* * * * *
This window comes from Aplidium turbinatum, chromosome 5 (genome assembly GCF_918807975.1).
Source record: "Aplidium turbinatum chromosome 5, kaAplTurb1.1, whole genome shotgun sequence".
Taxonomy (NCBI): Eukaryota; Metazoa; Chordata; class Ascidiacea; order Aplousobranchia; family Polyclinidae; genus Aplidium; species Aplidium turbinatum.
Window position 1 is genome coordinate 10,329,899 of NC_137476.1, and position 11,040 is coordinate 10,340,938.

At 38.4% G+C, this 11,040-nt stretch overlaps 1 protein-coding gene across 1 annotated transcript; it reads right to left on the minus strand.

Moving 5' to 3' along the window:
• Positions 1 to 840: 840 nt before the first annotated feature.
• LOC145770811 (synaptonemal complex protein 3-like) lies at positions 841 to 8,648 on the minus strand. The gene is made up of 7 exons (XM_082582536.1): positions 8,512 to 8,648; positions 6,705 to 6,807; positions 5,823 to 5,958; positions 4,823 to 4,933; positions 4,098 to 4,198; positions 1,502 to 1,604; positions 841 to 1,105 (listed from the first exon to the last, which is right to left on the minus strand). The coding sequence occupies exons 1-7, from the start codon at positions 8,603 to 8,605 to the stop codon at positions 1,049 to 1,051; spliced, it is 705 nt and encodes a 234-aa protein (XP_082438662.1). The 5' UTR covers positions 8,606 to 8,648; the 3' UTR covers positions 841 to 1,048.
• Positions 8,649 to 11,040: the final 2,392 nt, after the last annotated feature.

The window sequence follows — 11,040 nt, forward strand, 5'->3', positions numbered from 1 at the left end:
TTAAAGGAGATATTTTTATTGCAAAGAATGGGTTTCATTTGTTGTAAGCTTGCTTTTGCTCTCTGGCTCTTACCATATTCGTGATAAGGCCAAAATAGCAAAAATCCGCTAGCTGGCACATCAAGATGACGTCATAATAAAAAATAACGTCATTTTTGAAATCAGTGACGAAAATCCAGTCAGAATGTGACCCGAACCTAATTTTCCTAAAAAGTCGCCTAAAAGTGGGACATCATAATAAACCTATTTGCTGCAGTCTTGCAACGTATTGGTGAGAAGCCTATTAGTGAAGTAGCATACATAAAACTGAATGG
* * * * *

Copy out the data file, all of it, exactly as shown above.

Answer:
This window comes from Aplidium turbinatum, chromosome 5 (genome assembly GCF_918807975.1).
Source record: "Aplidium turbinatum chromosome 5, kaAplTurb1.1, whole genome shotgun sequence".
Taxonomy (NCBI): Eukaryota; Metazoa; Chordata; class Ascidiacea; order Aplousobranchia; family Polyclinidae; genus Aplidium; species Aplidium turbinatum.
Window position 1 is genome coordinate 10,329,899 of NC_137476.1, and position 11,040 is coordinate 10,340,938.

At 38.4% G+C, this 11,040-nt stretch overlaps 1 protein-coding gene across 1 annotated transcript; it reads right to left on the minus strand.

Moving 5' to 3' along the window:
• Positions 1 to 840: 840 nt before the first annotated feature.
• LOC145770811 (synaptonemal complex protein 3-like) lies at positions 841 to 8,648 on the minus strand. The gene is made up of 7 exons (XM_082582536.1): positions 8,512 to 8,648; positions 6,705 to 6,807; positions 5,823 to 5,958; positions 4,823 to 4,933; positions 4,098 to 4,198; positions 1,502 to 1,604; positions 841 to 1,105 (listed from the first exon to the last, which is right to left on the minus strand). The coding sequence occupies exons 1-7, from the start codon at positions 8,603 to 8,605 to the stop codon at positions 1,049 to 1,051; spliced, it is 705 nt and encodes a 234-aa protein (XP_082438662.1). The 5' UTR covers positions 8,606 to 8,648; the 3' UTR covers positions 841 to 1,048.
• Positions 8,649 to 11,040: the final 2,392 nt, after the last annotated feature.

The window sequence follows — 11,040 nt, forward strand, 5'->3', positions numbered from 1 at the left end:
TTAAAGGAGATATTTTTATTGCAAAGAATGGGTTTCATTTGTTGTAAGCTTGCTTTTGCTCTCTGGCTCTTACCATATTCGTGATAAGGCCAAAATAGCAAAAATCCGCTAGCTGGCACATCAAGATGACGTCATAATAAAAAATAACGTCATTTTTGAAATCAGTGACGAAAATCCAGTCAGAATGTGACCCGAACCTAATTTTCCTAAAAAGTCGCCTAAAAGTGGGACATCATAATAAACCTATTTGCTGCAGTCTTGCAACGTATTGGTGAGAAGCCTATTAGTGAAGTAGCATACATAAAACTGAATGG